Supreme Court appoints two special judges for Hinds County Circuit Court
The Mississippi Supreme Court has appointed two new full-time special judges to assist the Seventh Circuit Court of Hinds County with its criminal case docket.
The special judge appointees are Melvin V. Priester, now serving as a Jackson Municipal Judge, and William A. Gowan Jr., now serving as undersheriff of Hinds County. The orders of appointment, signed July 11 by Chief Justice James W. Smith Jr., are for two-year terms beginning Aug. 1, 2008, and lasting through July 31, 2010.
Funding for the two special judges and support staff will come from a $3.5 million federal law enforcement grant announced by Gov. Haley Barbour on Jan. 7. Chief Justice Smith expressed appreciation to the Governor for securing the grant funding, which is intended to address violent crimes and drug crimes.
Approximately $1.3 million of the grant is expected to pay for judicial salaries and court support staff positions. The annual salary of a circuit judge is set by state law at $104,170.
The grant will also pay for an assistant district attorney position, a public defender position, a court administrator, a court reporter and bailiffs for the special judges.
The appointments bring to six the number of court-appointed special judges assisting the Hinds County Circuit Court. Four special judges previously appointed by the Supreme Court are serving terms which are scheduled to last through the end of the year. They hear criminal cases part-time in Hinds County Circuit Court.
Chief Justice Smith said, “Hopefully these two special judges will enable the Hinds County court system to catch up and eliminate the criminal backlog. Although we have made a tremendous dent in the backlog, it remains, especially with the absence of one permanent judge.”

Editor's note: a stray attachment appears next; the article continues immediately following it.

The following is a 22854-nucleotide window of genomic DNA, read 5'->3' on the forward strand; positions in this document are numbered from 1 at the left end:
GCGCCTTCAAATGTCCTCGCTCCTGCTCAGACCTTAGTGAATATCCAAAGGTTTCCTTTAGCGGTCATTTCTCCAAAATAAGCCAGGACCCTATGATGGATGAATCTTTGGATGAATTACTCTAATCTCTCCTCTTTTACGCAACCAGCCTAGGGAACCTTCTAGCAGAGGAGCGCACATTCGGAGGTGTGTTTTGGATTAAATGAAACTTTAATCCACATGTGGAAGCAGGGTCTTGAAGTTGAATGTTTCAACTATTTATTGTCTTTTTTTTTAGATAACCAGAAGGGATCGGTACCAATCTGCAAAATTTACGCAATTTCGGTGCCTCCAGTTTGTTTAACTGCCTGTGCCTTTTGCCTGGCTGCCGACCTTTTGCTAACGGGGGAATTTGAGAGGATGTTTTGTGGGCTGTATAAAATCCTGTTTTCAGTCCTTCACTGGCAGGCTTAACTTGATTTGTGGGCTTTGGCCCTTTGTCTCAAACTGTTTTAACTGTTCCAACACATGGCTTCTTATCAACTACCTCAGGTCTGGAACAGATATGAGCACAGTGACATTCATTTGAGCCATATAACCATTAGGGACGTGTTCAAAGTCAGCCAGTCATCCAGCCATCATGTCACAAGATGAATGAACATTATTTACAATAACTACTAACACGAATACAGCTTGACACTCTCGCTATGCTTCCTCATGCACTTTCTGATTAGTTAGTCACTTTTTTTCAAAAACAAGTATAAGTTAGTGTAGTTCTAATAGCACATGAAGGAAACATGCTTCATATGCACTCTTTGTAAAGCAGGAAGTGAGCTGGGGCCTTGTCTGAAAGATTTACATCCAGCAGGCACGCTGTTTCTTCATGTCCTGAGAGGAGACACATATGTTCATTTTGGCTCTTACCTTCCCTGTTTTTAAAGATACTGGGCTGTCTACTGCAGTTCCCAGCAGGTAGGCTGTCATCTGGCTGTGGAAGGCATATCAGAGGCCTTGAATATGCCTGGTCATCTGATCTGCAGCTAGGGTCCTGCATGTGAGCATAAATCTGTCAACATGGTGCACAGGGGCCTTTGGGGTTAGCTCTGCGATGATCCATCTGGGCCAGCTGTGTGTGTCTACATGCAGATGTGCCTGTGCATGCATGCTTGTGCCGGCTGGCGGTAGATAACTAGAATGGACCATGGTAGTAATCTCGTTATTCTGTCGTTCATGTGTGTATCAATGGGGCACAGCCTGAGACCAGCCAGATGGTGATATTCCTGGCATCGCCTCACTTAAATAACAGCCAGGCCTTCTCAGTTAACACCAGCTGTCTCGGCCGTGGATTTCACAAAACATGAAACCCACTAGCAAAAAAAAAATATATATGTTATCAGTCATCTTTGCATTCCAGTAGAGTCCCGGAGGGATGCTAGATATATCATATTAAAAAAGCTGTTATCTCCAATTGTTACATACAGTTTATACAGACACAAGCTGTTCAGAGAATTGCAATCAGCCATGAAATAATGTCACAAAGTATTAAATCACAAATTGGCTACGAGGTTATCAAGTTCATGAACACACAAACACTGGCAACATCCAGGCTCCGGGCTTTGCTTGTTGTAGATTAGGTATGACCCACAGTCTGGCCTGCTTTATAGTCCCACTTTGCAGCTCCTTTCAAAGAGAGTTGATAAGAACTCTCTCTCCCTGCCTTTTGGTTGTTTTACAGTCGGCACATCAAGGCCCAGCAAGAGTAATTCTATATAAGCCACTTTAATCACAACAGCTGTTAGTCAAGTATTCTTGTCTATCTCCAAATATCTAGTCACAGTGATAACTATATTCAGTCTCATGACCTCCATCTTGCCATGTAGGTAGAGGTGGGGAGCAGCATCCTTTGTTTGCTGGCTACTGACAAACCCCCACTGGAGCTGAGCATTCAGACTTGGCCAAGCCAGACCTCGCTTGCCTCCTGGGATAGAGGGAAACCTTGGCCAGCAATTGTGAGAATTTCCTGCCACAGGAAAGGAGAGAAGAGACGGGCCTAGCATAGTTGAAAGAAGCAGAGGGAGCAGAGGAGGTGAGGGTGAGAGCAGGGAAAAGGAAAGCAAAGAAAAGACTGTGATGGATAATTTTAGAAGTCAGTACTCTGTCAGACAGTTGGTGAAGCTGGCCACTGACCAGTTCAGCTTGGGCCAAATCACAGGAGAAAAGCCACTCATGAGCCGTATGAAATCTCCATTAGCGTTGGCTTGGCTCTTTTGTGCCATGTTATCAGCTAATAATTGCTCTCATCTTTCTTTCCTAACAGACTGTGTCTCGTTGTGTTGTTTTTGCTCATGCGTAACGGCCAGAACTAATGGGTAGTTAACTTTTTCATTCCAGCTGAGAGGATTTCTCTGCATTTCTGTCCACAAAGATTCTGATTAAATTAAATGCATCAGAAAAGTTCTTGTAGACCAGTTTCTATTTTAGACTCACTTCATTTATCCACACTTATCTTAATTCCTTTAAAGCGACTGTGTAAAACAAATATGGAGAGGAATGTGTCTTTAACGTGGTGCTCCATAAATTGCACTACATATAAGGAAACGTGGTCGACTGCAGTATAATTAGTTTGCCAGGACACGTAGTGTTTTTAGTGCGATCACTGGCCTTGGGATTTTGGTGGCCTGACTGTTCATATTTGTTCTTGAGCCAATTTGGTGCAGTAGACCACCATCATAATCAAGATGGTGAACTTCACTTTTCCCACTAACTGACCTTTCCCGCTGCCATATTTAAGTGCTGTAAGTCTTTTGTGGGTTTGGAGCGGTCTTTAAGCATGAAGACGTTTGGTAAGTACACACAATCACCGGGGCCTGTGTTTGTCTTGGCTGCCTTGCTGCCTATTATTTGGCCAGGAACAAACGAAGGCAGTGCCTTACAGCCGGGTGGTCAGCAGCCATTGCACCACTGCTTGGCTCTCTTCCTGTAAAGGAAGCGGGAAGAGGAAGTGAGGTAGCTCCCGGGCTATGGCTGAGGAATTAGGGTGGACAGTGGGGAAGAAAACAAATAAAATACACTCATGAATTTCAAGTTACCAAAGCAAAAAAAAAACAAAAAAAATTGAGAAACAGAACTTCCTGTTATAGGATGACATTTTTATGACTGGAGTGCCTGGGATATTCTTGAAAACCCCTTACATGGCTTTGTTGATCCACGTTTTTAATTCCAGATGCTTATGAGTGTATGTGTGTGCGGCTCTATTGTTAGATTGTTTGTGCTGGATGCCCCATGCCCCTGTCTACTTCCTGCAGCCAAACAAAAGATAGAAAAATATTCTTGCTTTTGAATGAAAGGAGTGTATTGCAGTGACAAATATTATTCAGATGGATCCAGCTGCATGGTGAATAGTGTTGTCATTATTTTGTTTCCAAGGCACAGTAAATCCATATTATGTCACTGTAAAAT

Gov. Barbour said, “Earlier this year I announced federal law enforcement grants designed to help speed judicial consideration of criminal cases in the Seventh Circuit Court of Hinds County. I am pleased Chief Justice Jim Smith has appointed two new full-time special judges whose expertise and experience will be tremendous assets in this important effort.”
Judge Priester, 57, has served as a Jackson Municipal Judge since October 2005. He has been in private law practice since 1987. His firm has engaged in civil practice, representing clients in health law, civil litigation, corporate law, employment law, personal injury law, domestic and family matters, and real estate. Priester served as a special assistant attorney general assigned to health law matters from 1985 to 1987.
Priester earned his law degree in 1985 from the University of Texas Law School in Austin. He earned a Bachelor of Science degree in secondary education in 1972 and a Master of Education in rehabilitation counseling in 1973, both from Boston University.
Before entering law school, he worked in the mental health field for 10 years. He was a rehabilitation counselor and program director at a residential treatment program for emotionally disturbed adolescents in Dorchester, Mass. He worked as a psychiatric social worker at a Houston, Texas, psychiatric hospital, as an assistant unit director of a Houston out-patient mental health clinic, and as unit director of a residential mental health treatment program in Houston.
Gowan, 65, previously served twice by gubernatorial appointment to fill vacancies on the Hinds County Court, first in 2002 and again in 2006. As Hinds County Court judge, he also presided over the Hinds County Drug Court, which enrolls adult felony offenders. He concluded his last term in December 2006 and returned to his former position as Hinds County undersheriff. He has worked for the Hinds County Sheriff’s Office approximately 10 years. He was in-house counsel for about six years before taking on additional duties of undersheriff approximately four years ago.
Gowan served as an assistant city prosecutor in Jackson 1978-1990; as city prosecutor 1991-1994; and as assistant city attorney 1994-1998.
Gowan earned a Bachelor of Business Administration degree from the University of Mississippi in 1964 and a law degree from the University of Mississippi School of Law in 1966.
The four previously appointed part-time special judges are: